Atlanta Hartsfield-Jackson Airport was the busiest airport in the world for the 20th consecutive year.

An industry group, Airports Council International, needs to confirm the airport’s numbers. But, they show 103,902,992 passengers flew through Hartsfield-Jackson last year. That’s down slightly from 2016 but still more than any other airport.

Atlanta also leads in takeoffs and landings with almost 879,560 last year.

A pecan silo in Valdosta exploded.

Workers reported buildings shook just before 1 p.m. when the silo exploded outside the offices of South Georgia Pecan in Valdosta, a city of about 56,000 people near the Georgia-Florida state line. No injuries were reported, said Valdosta Fire Capt. James Clinkscales.

Windows shattered in a clothing shop, jewelry store and other businesses in downtown Valdosta, the Valdosta Daily Times reported. Twisted metal littered a parking lot behind a state building near the pecan company, and the paper reported a car was damaged by the debris. Streets around the site were barricaded as firefighters and other first responders converted on the scene.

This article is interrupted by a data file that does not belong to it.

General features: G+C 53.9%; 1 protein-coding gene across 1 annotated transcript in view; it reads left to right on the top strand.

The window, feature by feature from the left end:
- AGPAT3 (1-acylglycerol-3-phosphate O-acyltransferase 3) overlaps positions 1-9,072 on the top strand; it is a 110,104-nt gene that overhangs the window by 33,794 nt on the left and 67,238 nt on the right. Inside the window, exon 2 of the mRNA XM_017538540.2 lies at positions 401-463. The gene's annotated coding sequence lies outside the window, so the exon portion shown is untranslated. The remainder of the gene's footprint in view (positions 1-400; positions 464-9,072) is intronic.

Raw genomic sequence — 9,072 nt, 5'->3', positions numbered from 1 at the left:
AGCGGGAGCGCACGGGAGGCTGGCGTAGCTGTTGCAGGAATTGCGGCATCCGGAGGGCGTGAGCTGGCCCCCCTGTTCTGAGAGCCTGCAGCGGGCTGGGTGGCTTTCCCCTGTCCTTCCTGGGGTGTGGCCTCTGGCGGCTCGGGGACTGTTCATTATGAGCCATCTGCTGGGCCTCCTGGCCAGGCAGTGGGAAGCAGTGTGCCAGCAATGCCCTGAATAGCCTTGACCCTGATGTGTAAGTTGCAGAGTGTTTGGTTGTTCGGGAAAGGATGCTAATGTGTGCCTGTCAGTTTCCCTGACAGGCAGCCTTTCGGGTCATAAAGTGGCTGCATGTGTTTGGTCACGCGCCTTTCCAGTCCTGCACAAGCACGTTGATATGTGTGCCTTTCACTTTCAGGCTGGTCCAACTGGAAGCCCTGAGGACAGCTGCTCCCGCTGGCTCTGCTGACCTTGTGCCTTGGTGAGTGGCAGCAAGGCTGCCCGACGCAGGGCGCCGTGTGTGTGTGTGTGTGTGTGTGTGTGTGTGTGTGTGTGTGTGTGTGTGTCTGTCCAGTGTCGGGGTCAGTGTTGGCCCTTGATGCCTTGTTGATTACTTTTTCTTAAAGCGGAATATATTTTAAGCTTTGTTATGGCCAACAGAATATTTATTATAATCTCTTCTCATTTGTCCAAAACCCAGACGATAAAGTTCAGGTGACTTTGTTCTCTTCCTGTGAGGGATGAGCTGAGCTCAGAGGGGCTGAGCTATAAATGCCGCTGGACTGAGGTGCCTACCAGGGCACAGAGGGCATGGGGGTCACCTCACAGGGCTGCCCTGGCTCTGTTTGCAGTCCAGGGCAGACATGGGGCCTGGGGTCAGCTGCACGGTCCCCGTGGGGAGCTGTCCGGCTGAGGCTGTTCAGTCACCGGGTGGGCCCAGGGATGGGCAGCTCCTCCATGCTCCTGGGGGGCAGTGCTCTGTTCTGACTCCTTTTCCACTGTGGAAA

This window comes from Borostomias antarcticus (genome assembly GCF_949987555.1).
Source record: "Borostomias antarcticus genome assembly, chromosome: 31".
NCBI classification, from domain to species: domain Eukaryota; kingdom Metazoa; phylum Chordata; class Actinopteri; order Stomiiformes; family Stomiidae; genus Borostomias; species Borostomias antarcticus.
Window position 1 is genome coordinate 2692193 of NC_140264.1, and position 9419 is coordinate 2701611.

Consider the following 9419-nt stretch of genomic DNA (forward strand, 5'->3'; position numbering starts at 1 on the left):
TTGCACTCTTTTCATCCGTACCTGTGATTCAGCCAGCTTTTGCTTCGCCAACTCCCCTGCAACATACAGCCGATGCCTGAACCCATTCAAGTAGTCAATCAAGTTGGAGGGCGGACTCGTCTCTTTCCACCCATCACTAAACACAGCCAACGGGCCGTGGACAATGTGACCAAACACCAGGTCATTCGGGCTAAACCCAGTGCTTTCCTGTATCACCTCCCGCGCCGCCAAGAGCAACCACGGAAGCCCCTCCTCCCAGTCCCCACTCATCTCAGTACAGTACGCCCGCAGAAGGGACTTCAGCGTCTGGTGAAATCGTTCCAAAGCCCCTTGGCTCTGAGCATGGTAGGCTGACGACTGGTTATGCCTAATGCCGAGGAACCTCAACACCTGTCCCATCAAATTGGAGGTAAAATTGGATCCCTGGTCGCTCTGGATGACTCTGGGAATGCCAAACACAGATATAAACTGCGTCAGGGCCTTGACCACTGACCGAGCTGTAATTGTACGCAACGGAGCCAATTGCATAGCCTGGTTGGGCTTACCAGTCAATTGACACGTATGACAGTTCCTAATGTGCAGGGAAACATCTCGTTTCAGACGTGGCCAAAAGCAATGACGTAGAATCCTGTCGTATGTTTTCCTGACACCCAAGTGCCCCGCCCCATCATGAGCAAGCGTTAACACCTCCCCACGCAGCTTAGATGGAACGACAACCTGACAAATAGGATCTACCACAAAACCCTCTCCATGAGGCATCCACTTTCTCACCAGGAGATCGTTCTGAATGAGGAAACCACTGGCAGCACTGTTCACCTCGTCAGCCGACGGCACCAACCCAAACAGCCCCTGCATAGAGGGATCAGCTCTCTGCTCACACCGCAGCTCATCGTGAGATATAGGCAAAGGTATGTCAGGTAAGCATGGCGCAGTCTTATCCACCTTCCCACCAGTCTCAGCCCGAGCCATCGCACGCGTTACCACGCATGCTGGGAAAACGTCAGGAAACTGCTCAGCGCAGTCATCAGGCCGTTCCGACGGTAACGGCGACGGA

“I’m just glad it was what it was and not what it could have been,” said Kim Stephenson, a Valdosta building owner who added damage could have been much worse.

Navicent Health in Macon CEO Dr. Ninfa Saunders was named to the Beckers Hospital Review list of 30 Women Hospital and Health System Leaders to Know.

Daryl Morton announced he will run for reelection to the Bibb County Board of Education At-Large Post 7 he has served in since 2014.

Georgia State Senator David Shafer (R-Duluth) filed a resolution denouncing the National Football League’s rejection of an ad.

State Sen. David Shafer, R-Duluth, filed a resolution denouncing the NFL Wednesday after the league rejected a Super Bowl ad from a veterans group that addressed the controversy surrounding players kneeling during the National Anthem.